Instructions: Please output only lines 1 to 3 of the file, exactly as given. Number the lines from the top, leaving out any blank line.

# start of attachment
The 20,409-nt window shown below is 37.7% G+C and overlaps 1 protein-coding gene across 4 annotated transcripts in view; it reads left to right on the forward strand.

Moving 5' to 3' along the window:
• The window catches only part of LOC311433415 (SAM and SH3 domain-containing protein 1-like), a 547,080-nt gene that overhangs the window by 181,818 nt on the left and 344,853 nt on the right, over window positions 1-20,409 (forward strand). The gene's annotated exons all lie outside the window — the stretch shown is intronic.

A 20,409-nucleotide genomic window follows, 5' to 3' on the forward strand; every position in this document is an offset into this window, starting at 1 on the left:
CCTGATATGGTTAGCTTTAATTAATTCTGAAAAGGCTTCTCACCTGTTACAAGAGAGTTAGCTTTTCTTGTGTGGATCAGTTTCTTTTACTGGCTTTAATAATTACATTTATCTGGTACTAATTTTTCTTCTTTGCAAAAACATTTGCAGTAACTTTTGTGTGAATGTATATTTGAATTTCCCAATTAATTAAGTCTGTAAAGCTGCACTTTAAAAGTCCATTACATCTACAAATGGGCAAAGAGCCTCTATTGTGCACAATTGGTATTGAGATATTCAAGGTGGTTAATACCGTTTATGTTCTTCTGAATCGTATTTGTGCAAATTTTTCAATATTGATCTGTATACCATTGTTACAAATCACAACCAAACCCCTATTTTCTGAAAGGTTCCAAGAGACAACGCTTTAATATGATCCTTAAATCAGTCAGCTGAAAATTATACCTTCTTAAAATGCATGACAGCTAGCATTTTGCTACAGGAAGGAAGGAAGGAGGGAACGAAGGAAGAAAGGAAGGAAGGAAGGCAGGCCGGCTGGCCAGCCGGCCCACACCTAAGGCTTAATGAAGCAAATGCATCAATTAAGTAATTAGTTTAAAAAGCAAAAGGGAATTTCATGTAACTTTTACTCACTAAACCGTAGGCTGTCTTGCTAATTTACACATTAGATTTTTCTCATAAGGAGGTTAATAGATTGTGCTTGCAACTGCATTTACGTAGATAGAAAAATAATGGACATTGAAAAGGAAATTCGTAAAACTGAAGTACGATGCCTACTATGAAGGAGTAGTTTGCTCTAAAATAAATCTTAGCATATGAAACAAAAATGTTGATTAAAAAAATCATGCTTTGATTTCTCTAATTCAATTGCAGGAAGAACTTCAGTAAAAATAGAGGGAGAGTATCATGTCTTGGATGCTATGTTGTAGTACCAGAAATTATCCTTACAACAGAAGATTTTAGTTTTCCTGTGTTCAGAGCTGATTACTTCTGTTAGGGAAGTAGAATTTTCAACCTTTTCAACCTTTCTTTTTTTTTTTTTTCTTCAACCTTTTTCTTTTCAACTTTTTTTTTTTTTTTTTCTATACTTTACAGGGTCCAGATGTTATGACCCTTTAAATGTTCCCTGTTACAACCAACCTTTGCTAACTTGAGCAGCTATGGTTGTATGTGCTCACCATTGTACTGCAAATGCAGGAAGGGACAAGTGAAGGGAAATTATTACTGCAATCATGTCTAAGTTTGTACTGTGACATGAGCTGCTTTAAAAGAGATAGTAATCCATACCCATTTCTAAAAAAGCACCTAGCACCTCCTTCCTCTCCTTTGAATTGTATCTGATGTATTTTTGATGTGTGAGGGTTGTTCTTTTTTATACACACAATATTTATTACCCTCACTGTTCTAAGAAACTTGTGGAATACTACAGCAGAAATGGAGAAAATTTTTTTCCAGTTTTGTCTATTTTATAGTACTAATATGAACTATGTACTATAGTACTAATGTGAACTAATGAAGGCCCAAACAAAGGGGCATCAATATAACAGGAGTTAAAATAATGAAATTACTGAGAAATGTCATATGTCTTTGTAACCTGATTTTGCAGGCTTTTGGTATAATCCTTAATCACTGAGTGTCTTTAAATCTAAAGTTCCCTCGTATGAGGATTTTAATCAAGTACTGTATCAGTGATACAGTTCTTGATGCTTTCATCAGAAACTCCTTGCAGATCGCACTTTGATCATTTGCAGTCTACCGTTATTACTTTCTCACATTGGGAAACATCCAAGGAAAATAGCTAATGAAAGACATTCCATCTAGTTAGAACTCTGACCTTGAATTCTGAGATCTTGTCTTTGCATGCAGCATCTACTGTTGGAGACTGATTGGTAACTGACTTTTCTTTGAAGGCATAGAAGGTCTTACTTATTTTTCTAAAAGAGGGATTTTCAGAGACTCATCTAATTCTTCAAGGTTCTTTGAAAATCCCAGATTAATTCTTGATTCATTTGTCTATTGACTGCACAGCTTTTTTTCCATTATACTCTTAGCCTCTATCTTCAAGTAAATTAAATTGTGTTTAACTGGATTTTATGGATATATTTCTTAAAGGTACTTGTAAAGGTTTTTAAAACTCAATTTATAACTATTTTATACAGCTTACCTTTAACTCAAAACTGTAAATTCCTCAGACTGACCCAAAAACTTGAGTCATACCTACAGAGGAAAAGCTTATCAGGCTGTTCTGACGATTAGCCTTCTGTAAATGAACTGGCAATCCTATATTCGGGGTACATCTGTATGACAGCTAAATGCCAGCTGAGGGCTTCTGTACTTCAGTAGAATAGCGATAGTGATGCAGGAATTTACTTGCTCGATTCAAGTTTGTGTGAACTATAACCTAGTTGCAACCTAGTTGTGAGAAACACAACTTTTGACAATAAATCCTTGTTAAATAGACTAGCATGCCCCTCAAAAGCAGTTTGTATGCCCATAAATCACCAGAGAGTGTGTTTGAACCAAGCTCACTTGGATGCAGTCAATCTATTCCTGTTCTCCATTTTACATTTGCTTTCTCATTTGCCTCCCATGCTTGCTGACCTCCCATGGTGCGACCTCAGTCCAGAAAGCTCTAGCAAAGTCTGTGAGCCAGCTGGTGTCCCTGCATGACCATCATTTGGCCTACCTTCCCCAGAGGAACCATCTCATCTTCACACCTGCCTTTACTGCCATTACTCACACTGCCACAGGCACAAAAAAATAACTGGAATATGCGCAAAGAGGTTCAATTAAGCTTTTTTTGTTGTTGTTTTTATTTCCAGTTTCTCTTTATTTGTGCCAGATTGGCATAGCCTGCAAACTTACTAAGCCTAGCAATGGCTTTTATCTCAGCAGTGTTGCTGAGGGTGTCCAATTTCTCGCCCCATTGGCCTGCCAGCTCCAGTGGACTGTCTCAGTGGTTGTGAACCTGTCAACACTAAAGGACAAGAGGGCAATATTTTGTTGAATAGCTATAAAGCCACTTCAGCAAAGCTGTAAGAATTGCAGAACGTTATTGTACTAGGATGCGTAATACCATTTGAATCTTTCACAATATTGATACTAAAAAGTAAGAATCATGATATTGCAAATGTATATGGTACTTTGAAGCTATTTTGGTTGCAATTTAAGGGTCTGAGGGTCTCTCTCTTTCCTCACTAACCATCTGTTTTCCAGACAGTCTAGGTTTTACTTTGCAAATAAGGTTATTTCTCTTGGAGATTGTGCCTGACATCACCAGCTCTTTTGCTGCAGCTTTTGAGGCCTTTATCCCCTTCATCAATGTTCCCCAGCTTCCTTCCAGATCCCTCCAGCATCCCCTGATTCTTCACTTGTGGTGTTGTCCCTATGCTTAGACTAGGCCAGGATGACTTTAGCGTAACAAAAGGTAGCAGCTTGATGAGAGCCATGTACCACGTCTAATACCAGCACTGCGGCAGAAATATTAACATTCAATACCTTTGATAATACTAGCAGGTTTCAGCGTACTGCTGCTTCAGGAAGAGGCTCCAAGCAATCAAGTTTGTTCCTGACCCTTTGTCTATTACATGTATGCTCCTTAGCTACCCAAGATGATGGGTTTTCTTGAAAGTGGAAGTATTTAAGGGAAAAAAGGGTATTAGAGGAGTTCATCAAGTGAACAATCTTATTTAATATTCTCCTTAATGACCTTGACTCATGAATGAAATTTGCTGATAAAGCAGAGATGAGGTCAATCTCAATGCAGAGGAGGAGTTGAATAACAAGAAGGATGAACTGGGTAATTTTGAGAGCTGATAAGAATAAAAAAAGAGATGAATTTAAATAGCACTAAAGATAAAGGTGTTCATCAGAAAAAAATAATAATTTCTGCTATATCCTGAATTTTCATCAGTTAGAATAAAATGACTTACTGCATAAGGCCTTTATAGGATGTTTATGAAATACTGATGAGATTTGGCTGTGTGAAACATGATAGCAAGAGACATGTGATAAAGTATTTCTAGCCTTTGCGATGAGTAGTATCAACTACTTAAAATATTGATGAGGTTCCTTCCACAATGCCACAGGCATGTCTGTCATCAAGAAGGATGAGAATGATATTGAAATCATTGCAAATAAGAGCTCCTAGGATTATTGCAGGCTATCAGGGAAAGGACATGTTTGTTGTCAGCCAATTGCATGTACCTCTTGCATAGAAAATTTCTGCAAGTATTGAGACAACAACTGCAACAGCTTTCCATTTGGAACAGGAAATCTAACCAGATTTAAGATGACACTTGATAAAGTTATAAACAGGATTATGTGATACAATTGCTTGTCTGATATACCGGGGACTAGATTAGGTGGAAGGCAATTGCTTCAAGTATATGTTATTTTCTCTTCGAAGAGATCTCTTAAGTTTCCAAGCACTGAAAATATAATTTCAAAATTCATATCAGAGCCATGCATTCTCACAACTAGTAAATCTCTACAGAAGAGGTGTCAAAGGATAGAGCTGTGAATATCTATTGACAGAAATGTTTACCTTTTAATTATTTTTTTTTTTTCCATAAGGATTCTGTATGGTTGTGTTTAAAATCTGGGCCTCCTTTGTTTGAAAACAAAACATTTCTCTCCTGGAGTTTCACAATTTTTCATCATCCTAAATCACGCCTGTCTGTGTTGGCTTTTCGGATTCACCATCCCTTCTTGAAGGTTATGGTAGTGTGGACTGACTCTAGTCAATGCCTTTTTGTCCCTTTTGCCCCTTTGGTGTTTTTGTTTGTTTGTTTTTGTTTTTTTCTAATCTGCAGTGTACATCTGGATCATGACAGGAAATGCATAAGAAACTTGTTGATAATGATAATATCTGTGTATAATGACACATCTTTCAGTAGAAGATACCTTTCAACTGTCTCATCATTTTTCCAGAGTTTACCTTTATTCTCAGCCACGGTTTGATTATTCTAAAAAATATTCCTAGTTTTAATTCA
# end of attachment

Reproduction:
The 20,409-nt window shown below is 37.7% G+C and overlaps 1 protein-coding gene across 4 annotated transcripts in view; it reads left to right on the forward strand.

Moving 5' to 3' along the window:
• The window catches only part of LOC311433415 (SAM and SH3 domain-containing protein 1-like), a 547,080-nt gene that overhangs the window by 181,818 nt on the left and 344,853 nt on the right, over window positions 1-20,409 (forward strand). The gene's annotated exons all lie outside the window — the stretch shown is intronic.